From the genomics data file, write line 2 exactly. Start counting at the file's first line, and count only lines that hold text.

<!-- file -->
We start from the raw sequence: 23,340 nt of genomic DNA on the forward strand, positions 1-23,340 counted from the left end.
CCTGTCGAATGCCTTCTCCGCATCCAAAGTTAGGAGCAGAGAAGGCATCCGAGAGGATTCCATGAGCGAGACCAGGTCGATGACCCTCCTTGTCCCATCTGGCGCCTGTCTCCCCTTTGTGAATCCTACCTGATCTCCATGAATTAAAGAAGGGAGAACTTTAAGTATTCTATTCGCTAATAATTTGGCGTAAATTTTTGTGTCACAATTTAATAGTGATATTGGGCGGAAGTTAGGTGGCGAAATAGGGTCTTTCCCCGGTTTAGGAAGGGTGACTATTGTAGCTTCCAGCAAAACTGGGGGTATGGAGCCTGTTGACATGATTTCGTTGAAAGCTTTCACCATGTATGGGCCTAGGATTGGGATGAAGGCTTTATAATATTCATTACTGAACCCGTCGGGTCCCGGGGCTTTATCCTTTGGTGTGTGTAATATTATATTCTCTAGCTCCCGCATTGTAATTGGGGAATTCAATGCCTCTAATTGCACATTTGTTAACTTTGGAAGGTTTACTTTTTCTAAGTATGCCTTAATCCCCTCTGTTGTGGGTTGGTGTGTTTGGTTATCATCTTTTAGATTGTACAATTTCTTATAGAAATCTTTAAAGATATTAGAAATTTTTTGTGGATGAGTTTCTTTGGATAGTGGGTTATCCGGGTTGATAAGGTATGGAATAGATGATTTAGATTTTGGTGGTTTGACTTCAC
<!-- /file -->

CCTGTCGAATGCCTTCTCCGCATCCAAAGTTAGGAGCAGAGAAGGCATCCGAGAGGATTCCATGAGCGAGACCAGGTCGATGACCCTCCTTGTCCCATCTGGCGCCTGTCTCCCCTTTGTGAATCCTACCTGATCTCCATGAATTAAAGAAGGGAGAACTTTAAGTATTCTATTCGCTAATAATTTGGCGTAAATTTTTGTGTCACAATTTAATAGTGATATTGGGCGGAAGTTAGGTGGCGAAATAGGGTCTTTCCCCGGTTTAGGAAGGGTGACTATTGTAGCTTCCAGCAAAACTGGGGGTATGGAGCCTGTTGACATGATTTCGTTGAAAGCTTTCACCATGTATGGGCCTAGGATTGGGATGAAGGCTTTATAATATTCATTACTGAACCCGTCGGGTCCCGGGGCTTTATCCTTTGGTGTGTGTAATATTATATTCTCTAGCTCCCGCATTGTAATTGGGGAATTCAATGCCTCTAATTGCACATTTGTTAACTTTGGAAGGTTTACTTTTTCTAAGTATGCCTTAATCCCCTCTGTTGTGGGTTGGTGTGTTTGGTTATCATCTTTTAGATTGTACAATTTCTTATAGAAATCTTTAAAGATATTAGAAATTTTTTGTGGATGAGTTTCTTTGGATAGTGGGTTATCCGGGTTGATAAGGTATGGAATAGATGATTTAGATTTTGGTGGTTTGACTTCAC